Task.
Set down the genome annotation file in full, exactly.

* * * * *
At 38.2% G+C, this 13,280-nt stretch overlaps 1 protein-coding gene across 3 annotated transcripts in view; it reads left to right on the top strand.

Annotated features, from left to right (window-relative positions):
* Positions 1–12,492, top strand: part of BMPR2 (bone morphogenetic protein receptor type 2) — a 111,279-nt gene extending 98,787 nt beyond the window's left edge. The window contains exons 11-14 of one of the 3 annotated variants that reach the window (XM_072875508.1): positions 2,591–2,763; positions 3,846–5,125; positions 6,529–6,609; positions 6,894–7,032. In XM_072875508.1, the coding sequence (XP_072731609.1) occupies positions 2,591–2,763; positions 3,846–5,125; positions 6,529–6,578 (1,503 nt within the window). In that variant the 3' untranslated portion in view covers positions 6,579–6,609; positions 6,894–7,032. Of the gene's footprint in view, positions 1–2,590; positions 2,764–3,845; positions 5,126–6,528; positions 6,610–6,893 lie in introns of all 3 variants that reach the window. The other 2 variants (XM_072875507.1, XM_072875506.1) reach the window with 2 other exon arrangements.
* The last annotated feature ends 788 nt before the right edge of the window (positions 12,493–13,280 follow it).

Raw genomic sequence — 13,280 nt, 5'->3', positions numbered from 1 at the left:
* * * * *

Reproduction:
At 38.2% G+C, this 13,280-nt stretch overlaps 1 protein-coding gene across 3 annotated transcripts in view; it reads left to right on the top strand.

Annotated features, from left to right (window-relative positions):
* Positions 1–12,492, top strand: part of BMPR2 (bone morphogenetic protein receptor type 2) — a 111,279-nt gene extending 98,787 nt beyond the window's left edge. The window contains exons 11-14 of one of the 3 annotated variants that reach the window (XM_072875508.1): positions 2,591–2,763; positions 3,846–5,125; positions 6,529–6,609; positions 6,894–7,032. In XM_072875508.1, the coding sequence (XP_072731609.1) occupies positions 2,591–2,763; positions 3,846–5,125; positions 6,529–6,578 (1,503 nt within the window). In that variant the 3' untranslated portion in view covers positions 6,579–6,609; positions 6,894–7,032. Of the gene's footprint in view, positions 1–2,590; positions 2,764–3,845; positions 5,126–6,528; positions 6,610–6,893 lie in introns of all 3 variants that reach the window. The other 2 variants (XM_072875507.1, XM_072875506.1) reach the window with 2 other exon arrangements.
* The last annotated feature ends 788 nt before the right edge of the window (positions 12,493–13,280 follow it).

Raw genomic sequence — 13,280 nt, 5'->3', positions numbered from 1 at the left: